Promising the hottest and highest pressure steam generated by solar heating – and, most significantly, the capability of storing energy – an Oakland company is targeting utilities with a new solar thermal plant system. BrightSource Energy, which earlier this year announced plans to go public, said its SolarPlus technology could cut solar electricity generation costs by coaxing more heat and pressure from each power plant.
The new BrightSource system uses a mixture of molten sodium nitrate and potassium nitrate as “solar salts” as a storage medium that allows solar plants to produce electricity later in the day and after the sun sets. That addition of storage capacity means utilities can reduce the cost of energy generation, BrightSource said, something that could make solar thermal plants more attractive than wind-powered plants or solar plants that generate electricity via photovoltaic cells.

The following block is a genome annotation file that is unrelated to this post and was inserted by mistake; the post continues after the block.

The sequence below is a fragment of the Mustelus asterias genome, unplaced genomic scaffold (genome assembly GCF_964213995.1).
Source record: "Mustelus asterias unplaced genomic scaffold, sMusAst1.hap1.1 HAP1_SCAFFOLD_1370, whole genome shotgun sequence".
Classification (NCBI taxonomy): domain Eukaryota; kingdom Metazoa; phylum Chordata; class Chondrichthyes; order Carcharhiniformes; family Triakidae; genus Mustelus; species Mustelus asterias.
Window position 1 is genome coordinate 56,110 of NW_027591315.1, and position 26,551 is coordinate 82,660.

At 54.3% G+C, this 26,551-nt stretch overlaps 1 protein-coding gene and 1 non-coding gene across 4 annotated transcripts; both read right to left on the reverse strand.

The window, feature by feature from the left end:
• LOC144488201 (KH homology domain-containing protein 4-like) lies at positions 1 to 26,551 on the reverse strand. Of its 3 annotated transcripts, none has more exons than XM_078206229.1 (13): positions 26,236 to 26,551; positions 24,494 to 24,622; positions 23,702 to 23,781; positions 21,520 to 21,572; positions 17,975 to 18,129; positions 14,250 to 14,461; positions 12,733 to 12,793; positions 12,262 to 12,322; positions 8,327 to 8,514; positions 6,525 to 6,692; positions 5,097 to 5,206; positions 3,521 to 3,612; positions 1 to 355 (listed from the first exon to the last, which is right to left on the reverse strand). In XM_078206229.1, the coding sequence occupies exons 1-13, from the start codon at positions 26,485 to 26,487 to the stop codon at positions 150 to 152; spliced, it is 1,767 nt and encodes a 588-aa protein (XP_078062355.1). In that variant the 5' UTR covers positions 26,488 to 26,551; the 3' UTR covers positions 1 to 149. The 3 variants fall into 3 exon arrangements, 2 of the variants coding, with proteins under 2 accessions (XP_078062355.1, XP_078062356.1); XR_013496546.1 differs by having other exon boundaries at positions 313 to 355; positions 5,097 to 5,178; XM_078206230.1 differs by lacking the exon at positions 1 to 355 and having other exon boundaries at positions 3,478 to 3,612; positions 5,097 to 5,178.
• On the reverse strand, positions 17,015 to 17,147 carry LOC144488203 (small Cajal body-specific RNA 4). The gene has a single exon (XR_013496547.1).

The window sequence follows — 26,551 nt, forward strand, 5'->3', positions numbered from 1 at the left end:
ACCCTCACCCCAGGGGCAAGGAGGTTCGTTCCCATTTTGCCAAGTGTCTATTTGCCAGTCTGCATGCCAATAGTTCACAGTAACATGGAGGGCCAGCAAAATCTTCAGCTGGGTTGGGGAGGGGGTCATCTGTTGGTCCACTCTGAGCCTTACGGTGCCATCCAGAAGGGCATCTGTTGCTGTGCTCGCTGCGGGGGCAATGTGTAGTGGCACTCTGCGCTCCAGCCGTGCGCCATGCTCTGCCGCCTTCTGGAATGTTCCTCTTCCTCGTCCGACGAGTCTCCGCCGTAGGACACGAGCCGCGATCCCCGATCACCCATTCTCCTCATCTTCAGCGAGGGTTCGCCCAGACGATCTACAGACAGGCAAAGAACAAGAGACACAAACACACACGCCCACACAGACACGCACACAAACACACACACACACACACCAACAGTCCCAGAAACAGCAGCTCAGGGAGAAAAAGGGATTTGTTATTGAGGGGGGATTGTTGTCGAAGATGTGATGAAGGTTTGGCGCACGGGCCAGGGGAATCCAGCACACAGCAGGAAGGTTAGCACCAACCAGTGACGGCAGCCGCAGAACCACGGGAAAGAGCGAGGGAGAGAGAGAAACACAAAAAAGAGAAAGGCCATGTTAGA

In a system similar to a Spanish solar thermal plant described by EarthTechling in July, BrightSource’s technology arranges special mirrors around a tower topped with a water boiler. Computers control the mirrors to direct solar energy to the boiler to produce steam that turns a turbine to generate electricity. That steam — which can reach temperatures of 540 degrees Celsius and pressures of 140 bars — then goes through a heat exchanger that heats the specialized salts. The heat in those salts is used to generate more steam when additional power is needed.
BrightSource also announced Aug. 8 that it applied for permits to build two solar thermal power plants at a site in California’s Inyo County. Those plants would each be capable of producing up to 250 megawatts of electricity.
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